Engineering Technology

Kyle Kinghorn, engineering technology department chair, has three words to describe this department.

Dynamic. Changing. Fun.

In each of its six bachelor’s degrees, students can expect preparation for a field that affects every household and business — through the automotive, manufacturing, or welding industry.

Degree options include advanced welding and fabrication technology, automotive engineering technology, automotive technology management, manufacturing engineering technology, advanced vehicle systems and welding engineering technology.

The classes within this department are hands-on and interactive with a large portion of time “spent in labs developing practical skills for real world application.”

Geology

Do you enjoy the occasional pun?

If so, the Geology Department faculty is sure to dig some up while studying the earth’s natural physical, chemical and geological processes.

Students learn about energy and resource policy, natural resources, environmental challenges and natural disasters.

Students can choose between five majors: geobusiness and data analytics, earth science education, environmental geoscience, geology and geospatial computing.

Mathematics

“We’re the glue that holds the whole thing together,” said Jason Rose, the mathematics department chair. “We see math as a touchpoint for all science.”

According to the department webpage, every life requires quantitative, mathematical and statistical knowledge. With faculty who prioritize helping students reach their full potential, the five available bachelor’s programs “give students a solid foundation in core areas of mathematics,” and prepare them to work in technical fields or continue on to graduate school.

The five degree options are biostatistics, data science, mathematical sciences, mathematics education and mathematics education composite.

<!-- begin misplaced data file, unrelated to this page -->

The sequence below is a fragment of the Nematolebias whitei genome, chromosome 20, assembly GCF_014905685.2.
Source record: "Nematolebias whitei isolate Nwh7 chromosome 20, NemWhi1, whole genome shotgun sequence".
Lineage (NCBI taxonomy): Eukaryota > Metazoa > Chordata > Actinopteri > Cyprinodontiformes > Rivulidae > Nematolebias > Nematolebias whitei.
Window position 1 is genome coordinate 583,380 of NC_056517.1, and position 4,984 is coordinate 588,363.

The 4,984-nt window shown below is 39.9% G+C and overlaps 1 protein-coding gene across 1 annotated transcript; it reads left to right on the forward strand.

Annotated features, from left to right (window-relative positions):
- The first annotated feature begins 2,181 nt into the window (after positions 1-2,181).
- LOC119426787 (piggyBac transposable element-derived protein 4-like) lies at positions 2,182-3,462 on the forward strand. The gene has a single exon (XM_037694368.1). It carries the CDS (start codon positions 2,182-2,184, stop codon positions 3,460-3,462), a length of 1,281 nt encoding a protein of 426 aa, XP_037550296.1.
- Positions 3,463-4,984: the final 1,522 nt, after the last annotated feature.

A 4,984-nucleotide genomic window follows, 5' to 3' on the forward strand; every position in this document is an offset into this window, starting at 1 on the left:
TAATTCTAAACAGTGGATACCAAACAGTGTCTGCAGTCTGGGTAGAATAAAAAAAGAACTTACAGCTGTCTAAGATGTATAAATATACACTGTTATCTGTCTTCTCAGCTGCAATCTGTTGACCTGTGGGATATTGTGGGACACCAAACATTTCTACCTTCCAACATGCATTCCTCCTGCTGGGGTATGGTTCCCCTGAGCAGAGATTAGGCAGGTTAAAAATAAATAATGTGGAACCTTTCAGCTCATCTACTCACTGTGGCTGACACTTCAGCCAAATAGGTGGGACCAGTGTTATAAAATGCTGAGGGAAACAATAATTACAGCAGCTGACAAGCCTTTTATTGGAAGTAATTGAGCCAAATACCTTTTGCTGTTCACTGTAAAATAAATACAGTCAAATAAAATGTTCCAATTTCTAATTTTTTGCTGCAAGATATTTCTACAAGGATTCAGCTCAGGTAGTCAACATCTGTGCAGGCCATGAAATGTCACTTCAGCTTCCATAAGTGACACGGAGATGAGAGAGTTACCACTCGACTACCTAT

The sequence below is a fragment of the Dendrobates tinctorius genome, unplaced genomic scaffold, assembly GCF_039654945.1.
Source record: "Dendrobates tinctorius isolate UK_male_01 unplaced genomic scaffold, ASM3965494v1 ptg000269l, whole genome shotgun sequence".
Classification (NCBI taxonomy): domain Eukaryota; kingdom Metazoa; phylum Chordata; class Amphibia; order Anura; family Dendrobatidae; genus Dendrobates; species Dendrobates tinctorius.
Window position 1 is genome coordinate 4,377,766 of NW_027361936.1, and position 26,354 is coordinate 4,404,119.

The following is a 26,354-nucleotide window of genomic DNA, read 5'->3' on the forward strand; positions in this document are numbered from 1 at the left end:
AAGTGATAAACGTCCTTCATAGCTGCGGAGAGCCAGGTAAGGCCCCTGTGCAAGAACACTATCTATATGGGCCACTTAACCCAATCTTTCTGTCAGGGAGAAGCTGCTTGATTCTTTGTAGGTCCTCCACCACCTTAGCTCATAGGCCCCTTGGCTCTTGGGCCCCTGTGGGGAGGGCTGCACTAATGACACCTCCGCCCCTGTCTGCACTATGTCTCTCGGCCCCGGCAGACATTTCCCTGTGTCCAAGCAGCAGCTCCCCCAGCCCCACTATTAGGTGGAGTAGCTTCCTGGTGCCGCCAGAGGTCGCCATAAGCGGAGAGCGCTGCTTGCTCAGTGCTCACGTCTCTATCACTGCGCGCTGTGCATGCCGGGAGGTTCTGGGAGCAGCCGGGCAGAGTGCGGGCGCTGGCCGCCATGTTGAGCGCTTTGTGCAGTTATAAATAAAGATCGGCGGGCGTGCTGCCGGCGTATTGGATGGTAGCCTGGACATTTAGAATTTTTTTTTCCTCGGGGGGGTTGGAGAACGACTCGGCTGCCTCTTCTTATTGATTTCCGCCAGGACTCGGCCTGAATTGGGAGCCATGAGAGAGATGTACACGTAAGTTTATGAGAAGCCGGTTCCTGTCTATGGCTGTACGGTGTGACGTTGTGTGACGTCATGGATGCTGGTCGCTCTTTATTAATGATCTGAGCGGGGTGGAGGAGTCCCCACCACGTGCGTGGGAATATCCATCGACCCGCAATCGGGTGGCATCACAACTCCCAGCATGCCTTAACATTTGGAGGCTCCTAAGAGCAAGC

Mechanical and civil engineering

Students in one of this department’s two bachelor’s programs perform as well — if not better— than similar students from competing universities, said Alan Dutson, the mechanical and civil engineering department chair.

These two degrees — mechanical engineering and civil engineering — require students to use techniques, skills and modern engineering modeling tools “to solve problems, model physical systems, and design products and processes that meet specific needs.”

Physics

Like an apple falling from a tree or a bathtub overflowing, physics exists in all aspects of life.

With topics extending from the subatomic to the entire universe, the Physics Department explores matter and energy with the understanding that physics opens up opportunities in many fields, from acoustics to medical physics, and even nanotechnology.

While developing mathematical and conceptual reasoning, critical thinking skills and the ability to apply theory to real-world problems, students use the question “how does the universe work?” to their advantage, according to R. Todd Lines, physics department chair.

With the choice of two majors, physics and physics education, students can refine their “tools and techniques of inquiry.”